Reduction of beam-divergence fluctuation for KTN optical beam deflector

Significance 

Optical beam deflection is indispensable for a wide range of applications. So far, mechanical deflectors are the popular systems used to deflect an optical beam, but typically, the response speed is limited to a maximum of approximately 10 kHz. Alternatively, deflectors using an electro-optic effect can deflect an optical beam at much higher frequency. Specifically, deflectors using the electro-optic Kerr effect on a potassium tantalate niobate (KTa1-xNbxO3, KTN) are quite attractive since it can make a substantial change in the refraction index, which is proportional to the square of the electric field. KTN can also store electrons injected from the cathode inside the crystal, which form a refractive index distribution. If the density of the injected electrons and the permittivity are spatially uniform, the refractive index distribution is a convex upward parabolic function of the distance from the cathode. Thus, the crystal functions as a gradient-index lens. When a voltage is applied to the crystal, the center of the lens shifts towards the cathode, and an optical beam passing through the crystal bends towards the vertex of the refractive index, hence the crystal also functions as a deflector.

However, previous research has shown that the electron density tends to be larger near the cathode than near the anode, and does not become uniform within the crystal since electrons are injected from the cathode side only. Consequently, when an AC voltage superimposed on a DC voltage is applied to a KTN crystal, electrons are injected only from one electrode, and an optical beam deflected to the cathode goes through the region in which the electron density is larger than that near the anode. In this case, because the focal length of the lens depends on the electron density, the deflected optical beam cannot be collimated with lenses. Therefore, these fluctuations in one cycle are a big problem when attempting to use the device in various applications. To address this, NTT Corporation researchers in Japan: Dr. Takashi Sakamoto, Dr. Tadayuki Imai, Dr. Yuichi Akage, Dr. Masahiro Ueno, Dr. Sohan Kawamura, and Dr. Soichi Oka developed a new technique to suppress beam-divergence fluctuations in a DC-biased KTN optical beam deflector. Their work is currently published in the research journal, Applied Physics Express.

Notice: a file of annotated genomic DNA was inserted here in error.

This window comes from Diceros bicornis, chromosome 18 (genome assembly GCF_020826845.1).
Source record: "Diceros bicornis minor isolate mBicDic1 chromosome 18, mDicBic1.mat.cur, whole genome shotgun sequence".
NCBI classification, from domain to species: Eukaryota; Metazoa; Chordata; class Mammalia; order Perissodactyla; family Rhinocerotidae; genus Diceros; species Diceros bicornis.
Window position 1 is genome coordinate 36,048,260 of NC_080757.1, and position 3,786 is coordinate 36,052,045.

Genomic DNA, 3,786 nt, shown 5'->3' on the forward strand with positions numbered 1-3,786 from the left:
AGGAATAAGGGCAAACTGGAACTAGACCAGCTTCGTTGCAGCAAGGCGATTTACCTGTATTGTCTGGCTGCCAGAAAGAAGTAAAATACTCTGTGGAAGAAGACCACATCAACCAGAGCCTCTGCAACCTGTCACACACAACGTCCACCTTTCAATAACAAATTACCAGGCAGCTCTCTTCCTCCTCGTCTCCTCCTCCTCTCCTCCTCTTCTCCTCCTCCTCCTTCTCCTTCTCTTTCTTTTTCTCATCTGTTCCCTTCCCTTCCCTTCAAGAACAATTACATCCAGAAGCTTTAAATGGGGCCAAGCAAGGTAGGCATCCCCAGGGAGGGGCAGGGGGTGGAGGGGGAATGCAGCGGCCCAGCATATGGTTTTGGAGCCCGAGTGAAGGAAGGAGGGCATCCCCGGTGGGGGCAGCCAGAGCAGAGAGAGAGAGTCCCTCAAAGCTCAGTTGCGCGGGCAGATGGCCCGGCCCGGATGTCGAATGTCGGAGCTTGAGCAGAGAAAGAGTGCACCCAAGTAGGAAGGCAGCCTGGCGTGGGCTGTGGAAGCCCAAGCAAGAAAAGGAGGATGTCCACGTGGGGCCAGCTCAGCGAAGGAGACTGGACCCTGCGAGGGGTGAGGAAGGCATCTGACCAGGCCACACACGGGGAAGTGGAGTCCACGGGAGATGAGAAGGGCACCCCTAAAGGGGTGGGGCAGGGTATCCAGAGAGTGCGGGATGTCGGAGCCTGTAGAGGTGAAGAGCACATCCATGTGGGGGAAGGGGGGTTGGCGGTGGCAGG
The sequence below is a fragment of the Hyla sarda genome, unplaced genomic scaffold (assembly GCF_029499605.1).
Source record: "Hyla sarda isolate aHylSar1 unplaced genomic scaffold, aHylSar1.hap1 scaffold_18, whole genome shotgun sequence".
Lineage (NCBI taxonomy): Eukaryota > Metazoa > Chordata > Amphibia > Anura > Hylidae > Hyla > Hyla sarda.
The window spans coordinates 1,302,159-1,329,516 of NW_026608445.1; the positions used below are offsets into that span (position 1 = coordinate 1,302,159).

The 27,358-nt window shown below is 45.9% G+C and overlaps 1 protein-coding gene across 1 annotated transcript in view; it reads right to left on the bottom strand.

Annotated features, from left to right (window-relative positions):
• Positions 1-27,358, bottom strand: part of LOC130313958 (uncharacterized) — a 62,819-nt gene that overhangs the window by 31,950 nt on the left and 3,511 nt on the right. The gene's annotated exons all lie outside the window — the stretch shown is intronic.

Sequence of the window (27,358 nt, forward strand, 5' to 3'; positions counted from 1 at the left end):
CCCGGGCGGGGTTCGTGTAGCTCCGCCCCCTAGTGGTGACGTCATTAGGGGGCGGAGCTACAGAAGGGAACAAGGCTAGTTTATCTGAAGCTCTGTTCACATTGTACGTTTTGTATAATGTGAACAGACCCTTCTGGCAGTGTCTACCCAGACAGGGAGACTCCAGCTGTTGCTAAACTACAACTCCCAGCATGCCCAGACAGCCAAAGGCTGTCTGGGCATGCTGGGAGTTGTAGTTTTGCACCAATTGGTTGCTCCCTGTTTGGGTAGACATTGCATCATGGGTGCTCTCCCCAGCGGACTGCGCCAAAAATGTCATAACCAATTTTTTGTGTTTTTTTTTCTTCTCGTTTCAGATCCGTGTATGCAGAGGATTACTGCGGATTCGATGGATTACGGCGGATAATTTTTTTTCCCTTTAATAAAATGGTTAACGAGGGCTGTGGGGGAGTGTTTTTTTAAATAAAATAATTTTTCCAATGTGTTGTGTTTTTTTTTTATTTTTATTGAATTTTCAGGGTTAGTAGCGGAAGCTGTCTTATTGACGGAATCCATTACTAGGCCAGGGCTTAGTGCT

In their new configuration, they introduced a temperature gradient in the direction of the electric field applied to the KTN crystal, to produce a permittivity gradient in the direction required to cancel out the effect of the asymmetry of the electron injection. Interestingly, the researchers demonstrated experimentally that this temperature gradient successfully reduced the beam-divergence fluctuation.

In summary, the study demonstrated a novel technique and succeeded in reducing the instantaneous voltage dependence of beam divergence of the KTN optical deflector by providing a temperature gradient between the electrodes. In a statement to Advances in Engineering, the authors said that they believe their technique to be indispensable for optimizing beam characteristics for KTN deflectors.

Reference

Takashi Sakamoto, Tadayuki Imai, Yuichi Akage, Masahiro Ueno, Sohan Kawamura, Soichi Oka. Reduction of beam-divergence fluctuation for KTN optical beam deflector. Applied Physics Express; volume 13, 062007 (2020).

Go To Applied Physics Express

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